Sometimes we can be impatient with the world: however, I don’t recommend starting with the world as the focus of your patience practice. It is far better to begin with fostering patience toward yourself. When you are patient with yourself, you naturally become patient with others and it spreads to those around you…

Persistence gives patience a purpose. If there isn’t a goal with a set of values to which you are applying yourself, what can seem like patience is really dilly-dallying. You’re not really about anything. You’re doing a little of this, a little of that, and you can think, “I’m a patient person. I’m easy-going. I’m doing fine in this area of patience.” But if there is not a commitment to something, if there is no alignment of persistence, then is that really being patient? Or are you simply tuned-out?

Through persistence you will eventually develop insight. But, if you’re not patient with yourself, you will not be able to be persistent. You don’t have to do anything extra. Just be patient and persistent in staying present, and the insights will come. 


Read the full article on Phillip’s website by clicking here.

3 Dec
Posted in: Practice, Teachers
By    Comments Off on Another Way to Celebrate

Another Way to Celebrate

In case you’re looking for a different way to start the New Year (if romping through the surf in your birthday suit isn’t an option), Sylvia Boorstein will be hosting a New Year’s Day Celebration and Intention Setting Event at Spirit Rock, which will be available by live video stream.

This special retreat day will be an opportunity to practice, to set intentions, and to connect with deepening wisdom. A portion of the day will be in silence, reviewing and practicing techniques to strengthen concentration and clarify mindfulness. Get out your journal to record the intentions you set!

This event will be held on Thursday, January 1, 2015, starting at 12:00 noon (St. Louis time) and run till 6:00 pm. Cost is $60. (Much cheaper than a trip to the beach!) For more information and to register, click here.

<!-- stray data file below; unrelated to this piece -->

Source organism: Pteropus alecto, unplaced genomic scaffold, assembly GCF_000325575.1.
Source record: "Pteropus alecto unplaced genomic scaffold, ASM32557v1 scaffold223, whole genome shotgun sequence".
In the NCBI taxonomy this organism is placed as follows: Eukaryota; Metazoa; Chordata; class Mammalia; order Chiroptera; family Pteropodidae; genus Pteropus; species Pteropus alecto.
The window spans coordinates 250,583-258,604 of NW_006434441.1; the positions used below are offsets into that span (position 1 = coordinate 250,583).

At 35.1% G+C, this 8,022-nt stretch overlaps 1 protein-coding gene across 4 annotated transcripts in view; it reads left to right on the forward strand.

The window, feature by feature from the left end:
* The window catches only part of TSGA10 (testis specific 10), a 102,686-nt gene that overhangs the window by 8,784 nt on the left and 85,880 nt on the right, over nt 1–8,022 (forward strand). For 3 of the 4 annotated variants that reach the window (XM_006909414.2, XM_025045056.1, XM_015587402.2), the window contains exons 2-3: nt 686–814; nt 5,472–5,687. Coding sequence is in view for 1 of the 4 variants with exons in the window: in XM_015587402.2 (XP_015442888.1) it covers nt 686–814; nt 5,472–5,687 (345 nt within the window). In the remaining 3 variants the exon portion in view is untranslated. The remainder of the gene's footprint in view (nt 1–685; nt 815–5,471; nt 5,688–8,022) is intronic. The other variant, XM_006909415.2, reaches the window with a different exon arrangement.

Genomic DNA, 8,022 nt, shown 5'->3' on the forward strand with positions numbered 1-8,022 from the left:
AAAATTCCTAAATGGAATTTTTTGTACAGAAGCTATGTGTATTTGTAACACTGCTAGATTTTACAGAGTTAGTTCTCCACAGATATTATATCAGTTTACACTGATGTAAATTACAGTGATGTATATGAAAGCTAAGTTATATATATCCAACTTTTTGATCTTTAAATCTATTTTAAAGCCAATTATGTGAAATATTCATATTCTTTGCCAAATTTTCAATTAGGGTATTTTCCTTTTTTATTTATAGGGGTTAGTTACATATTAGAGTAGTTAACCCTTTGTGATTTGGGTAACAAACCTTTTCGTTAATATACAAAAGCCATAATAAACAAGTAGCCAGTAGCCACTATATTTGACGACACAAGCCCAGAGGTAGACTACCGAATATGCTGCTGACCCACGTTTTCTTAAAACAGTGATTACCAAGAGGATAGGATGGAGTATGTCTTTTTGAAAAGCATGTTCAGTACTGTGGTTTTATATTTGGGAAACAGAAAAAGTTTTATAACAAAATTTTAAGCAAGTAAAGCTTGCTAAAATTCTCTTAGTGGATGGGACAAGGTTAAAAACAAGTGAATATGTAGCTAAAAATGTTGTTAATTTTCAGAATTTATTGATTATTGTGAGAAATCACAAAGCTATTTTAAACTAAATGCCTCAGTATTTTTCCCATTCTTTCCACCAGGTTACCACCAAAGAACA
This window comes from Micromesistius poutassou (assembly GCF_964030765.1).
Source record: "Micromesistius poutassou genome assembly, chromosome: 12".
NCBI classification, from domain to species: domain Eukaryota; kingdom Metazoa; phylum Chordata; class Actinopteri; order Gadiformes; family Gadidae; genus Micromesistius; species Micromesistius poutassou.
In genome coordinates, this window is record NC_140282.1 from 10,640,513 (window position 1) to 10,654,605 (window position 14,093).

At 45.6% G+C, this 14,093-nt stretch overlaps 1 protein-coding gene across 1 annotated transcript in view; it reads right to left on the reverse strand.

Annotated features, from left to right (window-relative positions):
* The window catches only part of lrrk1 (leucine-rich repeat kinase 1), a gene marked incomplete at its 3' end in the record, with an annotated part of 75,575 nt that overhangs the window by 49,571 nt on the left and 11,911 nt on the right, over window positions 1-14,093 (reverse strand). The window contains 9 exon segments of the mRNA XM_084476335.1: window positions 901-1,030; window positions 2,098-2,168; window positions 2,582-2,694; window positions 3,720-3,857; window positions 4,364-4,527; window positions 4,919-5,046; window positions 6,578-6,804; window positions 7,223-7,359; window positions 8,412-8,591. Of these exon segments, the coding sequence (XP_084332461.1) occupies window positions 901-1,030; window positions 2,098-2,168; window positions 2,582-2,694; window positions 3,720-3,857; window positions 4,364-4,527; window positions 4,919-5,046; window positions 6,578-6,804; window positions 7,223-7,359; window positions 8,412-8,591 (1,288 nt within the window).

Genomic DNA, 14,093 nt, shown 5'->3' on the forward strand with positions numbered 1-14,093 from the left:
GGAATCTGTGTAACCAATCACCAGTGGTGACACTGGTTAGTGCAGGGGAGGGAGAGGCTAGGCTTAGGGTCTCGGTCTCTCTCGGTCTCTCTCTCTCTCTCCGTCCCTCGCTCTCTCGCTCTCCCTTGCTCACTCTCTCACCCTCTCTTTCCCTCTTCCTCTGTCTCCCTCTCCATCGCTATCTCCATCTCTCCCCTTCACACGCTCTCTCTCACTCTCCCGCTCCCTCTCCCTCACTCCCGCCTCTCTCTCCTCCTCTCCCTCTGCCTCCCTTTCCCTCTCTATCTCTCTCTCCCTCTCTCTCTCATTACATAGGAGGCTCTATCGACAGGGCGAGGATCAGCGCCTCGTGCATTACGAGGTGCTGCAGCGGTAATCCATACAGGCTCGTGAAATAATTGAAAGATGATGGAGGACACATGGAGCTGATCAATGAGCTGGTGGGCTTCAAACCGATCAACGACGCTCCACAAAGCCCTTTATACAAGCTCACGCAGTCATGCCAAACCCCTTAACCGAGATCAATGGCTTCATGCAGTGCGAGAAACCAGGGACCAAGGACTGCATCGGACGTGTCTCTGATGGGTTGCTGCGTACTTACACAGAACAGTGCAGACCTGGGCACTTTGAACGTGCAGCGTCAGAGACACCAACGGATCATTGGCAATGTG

28 Oct
Posted in: Teachers
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A Gift from my Teacher

I was delighted to read in this month’s newsletter from IMS (Insight Meditation Society) that my teacher, Lila Wheeler, and her late father, Charles Wheeler, have donated this gorgeous, 100-year-old Kwan Yin statue to the retreat center. The statue, which is from China, had been in Lila’s father’s home for many years. (click image to enlarge)

Kwan Yin is the figure that represents the embodiment of compassion and is often referred to as “she who hears the cries of the world.”

Lila says: “This Kwan Yin is discreet and never overwhelms you, yet her luminous presences is strong and deepens with contemplative observation. Her face is soft, ageless. The colors and folds of her robe remind us of naturally flowing water — she is both wild and highly civilized.

“Her body is dynamic yet at rest as she turns and flows from one posture to another, like Ananda, whose enlightenment came as he lay down, fatigued from trying too hard.

“Is Kwan Yin standing up from meditation or is she just about to sit down? Perhaps she’s pausing to recall one let thing she wanted to tell us. She seems to be displaying the jewel of her own enlightenment and offering it as a gift — simultaneously.”


In July, I’ll be at the Forest Refuge (which is adjacent to IMS), so I’ll get to see her “in person”!

To read more about what’s new at IMS and the Forest Refuge — including lots of photos — click here.

24 Sep
Posted in: Resources, Teachers
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Never! Always! Everyone!

Today I want to point you to an excellent blog post by Ajahn Sucitto, titled Sex, Sin and the Inner Tyrant, in which he talks about….well, sex…and the terrible things that result when the “Inner Tyrant….is supported by, or morphs into, the Outer Tyrant of political or religious repression.” (His post was written after teaching a retreat in Ireland, so the grim accounts of the Magdalene Laundries are particularly on his mind.)

On the “Inner Tyrant”:
Take note of the tyrannical voice: “never,” “always,” “the rest of your life,” and “everyone thinks” are standard references. The Tyrant always presents perceptions and impressions as solid truth, and based on that, operates in terms of black-and-white realities, prophesies and judgements. Justice and “what they/I deserve” are common slogans, messages that blaze through the mind with such conviction that we never examine their logic — and how they sour us.

Once infected by the Tyrant, the mind can justify any action; particularly a wrathful response to perceived evil. Hence Crusades, missions, jihads, witch-hunts pogroms, torture and jails. The Tyrant often masquerades as the Just God.

Justice? It’s too often a mask for self-interest and revenge…….

Meditation offers a resolution of the conundrum of passion. All compulsions grab the heart and deprive us of freedom; without meditation, people just use the Tyrant of blame, repression and punishment to ward off the Tyrant of compulsive desire. When we’re thrown between these two forces, we lose self-respect, empathy and clear understanding.

But when we operate in terms of present-moment experience, and a clear and empathic approach to meeting the energies of fear, rage and desire as they happen to us, then there’s a way out of the tyranny. The energy of desire can then be held and correctly channeled  not into prophesies or assumptions of what others think or God wills, but into the full fruition of the heart.


Click here to read the full post on Ajahn Sucitto’s blog.